What Makes a Bungalow?

Congratulations! If you find yourself online today (or very late tonight) doing research on what your new-old home really is and want to know how to love and care for it, you’re in luck! If you haven’t already, you’ll be bitten by a virile little bug that will bring you to great lengths to do your home justice.

As Charles E. White, a renowned architect in the Prairie School contemporaneous with Frank Lloyd Wright, said in his 1923 Bungalow Book:

[T]he little bungalow attracts all eyes even the eyes of those who, with ample means to carry out their most cherished wishes, are yet attracted toward the sweet simplicity of the bungalow types, its freedom from pretense, and the artistic manner in which it fits the landscape.

He goes on:

Who can forgo the charm of the low, broad roof line, the little front entrance with its quaint door opening so close to the ground, the low outlines of the little building which seems to nestle to snugly in its setting and offers so little competition with Nature as it rests modestly against the sky line, instead of rearing itself aggressively above the horizon.

Before 1906, the bungalow was considered a seasonal dwelling, and flourished in areas where vacationers flocked. In 1906, Gustav Stickley wondered if perhaps the bungalow was actually the perfect dwelling for year-round living. The bungalow’s peak popularity from 1907-1925 coincided with the peak of the Arts and Crafts movement, which was a backlash to the Industrial Revolution and its treatment of people as workers and produced works as commodities. The movements rejoiced in craftsmanship and the visibility of the hand of the worker in the finished work, as well as harmony with nature.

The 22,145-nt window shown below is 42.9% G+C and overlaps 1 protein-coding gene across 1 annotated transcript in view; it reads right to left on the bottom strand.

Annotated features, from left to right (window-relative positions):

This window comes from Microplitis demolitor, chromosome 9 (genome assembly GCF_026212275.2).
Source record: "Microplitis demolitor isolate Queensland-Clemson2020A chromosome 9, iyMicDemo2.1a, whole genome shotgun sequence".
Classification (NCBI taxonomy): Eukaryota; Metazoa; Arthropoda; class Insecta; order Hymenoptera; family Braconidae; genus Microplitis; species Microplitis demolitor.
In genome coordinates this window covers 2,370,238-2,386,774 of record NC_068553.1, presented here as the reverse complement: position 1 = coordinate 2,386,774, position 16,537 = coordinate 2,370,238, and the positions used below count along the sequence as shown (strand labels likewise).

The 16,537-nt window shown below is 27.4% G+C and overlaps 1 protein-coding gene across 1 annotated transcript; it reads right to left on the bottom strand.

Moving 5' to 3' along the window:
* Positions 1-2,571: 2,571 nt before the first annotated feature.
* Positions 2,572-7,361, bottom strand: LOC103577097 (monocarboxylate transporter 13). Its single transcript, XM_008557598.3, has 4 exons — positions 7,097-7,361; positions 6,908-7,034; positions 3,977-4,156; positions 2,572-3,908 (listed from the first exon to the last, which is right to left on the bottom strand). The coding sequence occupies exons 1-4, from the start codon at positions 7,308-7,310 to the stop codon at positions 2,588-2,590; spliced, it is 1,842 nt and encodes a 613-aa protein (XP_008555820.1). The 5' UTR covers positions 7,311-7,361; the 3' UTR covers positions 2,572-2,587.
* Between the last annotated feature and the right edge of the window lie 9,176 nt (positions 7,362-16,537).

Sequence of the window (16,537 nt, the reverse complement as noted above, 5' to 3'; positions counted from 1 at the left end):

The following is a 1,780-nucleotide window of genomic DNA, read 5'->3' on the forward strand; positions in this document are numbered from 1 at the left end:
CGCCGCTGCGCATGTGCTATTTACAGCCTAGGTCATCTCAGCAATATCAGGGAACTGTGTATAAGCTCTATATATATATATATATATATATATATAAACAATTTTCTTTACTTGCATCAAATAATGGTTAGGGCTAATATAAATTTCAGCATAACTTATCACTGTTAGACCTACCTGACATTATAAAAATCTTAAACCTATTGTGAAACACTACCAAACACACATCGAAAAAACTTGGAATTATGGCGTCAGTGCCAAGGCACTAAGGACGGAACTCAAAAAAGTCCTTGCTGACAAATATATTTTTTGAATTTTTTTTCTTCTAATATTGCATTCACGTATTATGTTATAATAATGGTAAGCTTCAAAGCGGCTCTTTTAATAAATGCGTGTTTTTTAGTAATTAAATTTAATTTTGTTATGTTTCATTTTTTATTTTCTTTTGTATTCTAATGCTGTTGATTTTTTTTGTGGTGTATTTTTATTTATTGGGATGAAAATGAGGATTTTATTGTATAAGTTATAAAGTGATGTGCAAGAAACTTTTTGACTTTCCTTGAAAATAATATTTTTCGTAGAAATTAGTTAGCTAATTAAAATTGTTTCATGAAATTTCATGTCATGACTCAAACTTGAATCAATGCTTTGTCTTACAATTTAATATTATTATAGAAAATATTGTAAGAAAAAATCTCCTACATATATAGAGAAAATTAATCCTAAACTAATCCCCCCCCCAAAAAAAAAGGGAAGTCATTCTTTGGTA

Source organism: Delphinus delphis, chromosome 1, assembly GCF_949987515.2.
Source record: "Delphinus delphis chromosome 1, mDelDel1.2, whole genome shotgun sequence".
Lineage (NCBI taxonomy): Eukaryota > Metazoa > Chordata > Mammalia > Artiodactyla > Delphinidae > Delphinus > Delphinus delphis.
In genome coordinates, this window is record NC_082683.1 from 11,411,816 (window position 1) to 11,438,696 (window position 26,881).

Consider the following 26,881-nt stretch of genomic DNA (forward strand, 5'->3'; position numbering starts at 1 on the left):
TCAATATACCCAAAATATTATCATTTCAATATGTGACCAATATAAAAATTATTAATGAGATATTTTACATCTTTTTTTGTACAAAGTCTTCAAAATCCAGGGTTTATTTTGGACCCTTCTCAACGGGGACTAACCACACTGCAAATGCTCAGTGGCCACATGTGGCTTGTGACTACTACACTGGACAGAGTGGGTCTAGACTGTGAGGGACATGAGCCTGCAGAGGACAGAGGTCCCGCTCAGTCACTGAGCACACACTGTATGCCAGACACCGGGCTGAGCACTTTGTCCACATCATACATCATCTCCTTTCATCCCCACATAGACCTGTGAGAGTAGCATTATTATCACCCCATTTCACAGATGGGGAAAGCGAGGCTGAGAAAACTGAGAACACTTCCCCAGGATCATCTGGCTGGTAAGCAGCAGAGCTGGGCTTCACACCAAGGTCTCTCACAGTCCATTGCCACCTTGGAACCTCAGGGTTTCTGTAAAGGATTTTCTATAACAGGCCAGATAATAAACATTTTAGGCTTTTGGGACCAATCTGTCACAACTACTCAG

It is ironic then, that it was modern means of production like the assembly line that allowed this style of home to flourish across the country. Home builders early in the 20th century published catalogs of homes, and aspiring homeowners could order them as entire kits and have them built inexpensively on their own sites. Gustav Stickley sold Craftsman bungalow kits through his magazine for around $1,000, and other mills and builders jumped in the game. Even Sears sold bungalow home kits!

The homes were primarily 1-story (though sometimes 2), allowing for simplicity in plumbing and electrical installation. The simple floor plan with no foyers or parlors and limited hallways meant a maximum of living space in a minimum of square footage. Thousands upon thousands of 800 to 1500 square foot homes were built across the country in what were then the outskirts of most growing American cities.

Stylistically, these modest homes were based on grander, earlier designs by custom builders and architects such as Charles and Henry Greene in California and offered details that identified them as bungalows such as:

  • Wide porches across the front of the entire house
  • Low-pitched roofs (as compared to the steeply peaked Tudor homes around the same time)
  • Wide eaves with exposed rafter tails, which often extend decoratively just past the roof line
  • Simple floor plan where one enters right into the living room
  • Fireplaces with built-in cabinetry on either side
  • Many windows offering light in every room
  • Simple wide wood trim
  • Other built-in cabinetry like buffets and bookcases

There were many variations on the theme, with dormers and gables galore, and anything from modest 800 square foot cottages, to grander 2-story homes, but all shared the Craftsman design touches and simple layout that defined this very American home.

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